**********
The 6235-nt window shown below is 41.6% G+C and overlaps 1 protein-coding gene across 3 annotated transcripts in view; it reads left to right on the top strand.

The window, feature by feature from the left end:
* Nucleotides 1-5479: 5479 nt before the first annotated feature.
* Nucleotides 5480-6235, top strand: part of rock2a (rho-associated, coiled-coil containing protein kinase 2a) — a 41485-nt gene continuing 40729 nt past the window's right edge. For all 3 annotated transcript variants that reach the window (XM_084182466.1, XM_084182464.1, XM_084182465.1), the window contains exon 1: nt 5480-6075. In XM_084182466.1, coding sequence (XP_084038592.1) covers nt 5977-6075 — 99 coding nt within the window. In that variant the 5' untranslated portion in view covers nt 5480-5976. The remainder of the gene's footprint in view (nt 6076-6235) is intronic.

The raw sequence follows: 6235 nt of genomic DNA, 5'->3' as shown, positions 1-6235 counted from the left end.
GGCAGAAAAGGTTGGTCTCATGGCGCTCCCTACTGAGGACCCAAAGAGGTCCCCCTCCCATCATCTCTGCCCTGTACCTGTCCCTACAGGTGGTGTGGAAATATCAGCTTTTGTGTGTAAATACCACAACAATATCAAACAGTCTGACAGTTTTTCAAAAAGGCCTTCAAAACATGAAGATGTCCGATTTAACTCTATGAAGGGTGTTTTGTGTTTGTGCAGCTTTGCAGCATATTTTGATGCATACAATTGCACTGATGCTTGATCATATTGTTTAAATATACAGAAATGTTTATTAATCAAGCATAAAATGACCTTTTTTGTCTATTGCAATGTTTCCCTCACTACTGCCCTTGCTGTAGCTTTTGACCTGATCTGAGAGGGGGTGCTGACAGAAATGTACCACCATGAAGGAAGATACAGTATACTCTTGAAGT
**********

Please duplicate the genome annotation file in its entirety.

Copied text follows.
The 6235-nt window shown below is 41.6% G+C and overlaps 1 protein-coding gene across 3 annotated transcripts in view; it reads left to right on the top strand.

The window, feature by feature from the left end:
* Nucleotides 1-5479: 5479 nt before the first annotated feature.
* Nucleotides 5480-6235, top strand: part of rock2a (rho-associated, coiled-coil containing protein kinase 2a) — a 41485-nt gene continuing 40729 nt past the window's right edge. For all 3 annotated transcript variants that reach the window (XM_084182466.1, XM_084182464.1, XM_084182465.1), the window contains exon 1: nt 5480-6075. In XM_084182466.1, coding sequence (XP_084038592.1) covers nt 5977-6075 — 99 coding nt within the window. In that variant the 5' untranslated portion in view covers nt 5480-5976. The remainder of the gene's footprint in view (nt 6076-6235) is intronic.

The raw sequence follows: 6235 nt of genomic DNA, 5'->3' as shown, positions 1-6235 counted from the left end.
GGCAGAAAAGGTTGGTCTCATGGCGCTCCCTACTGAGGACCCAAAGAGGTCCCCCTCCCATCATCTCTGCCCTGTACCTGTCCCTACAGGTGGTGTGGAAATATCAGCTTTTGTGTGTAAATACCACAACAATATCAAACAGTCTGACAGTTTTTCAAAAAGGCCTTCAAAACATGAAGATGTCCGATTTAACTCTATGAAGGGTGTTTTGTGTTTGTGCAGCTTTGCAGCATATTTTGATGCATACAATTGCACTGATGCTTGATCATATTGTTTAAATATACAGAAATGTTTATTAATCAAGCATAAAATGACCTTTTTTGTCTATTGCAATGTTTCCCTCACTACTGCCCTTGCTGTAGCTTTTGACCTGATCTGAGAGGGGGTGCTGACAGAAATGTACCACCATGAAGGAAGATACAGTATACTCTTGAAGT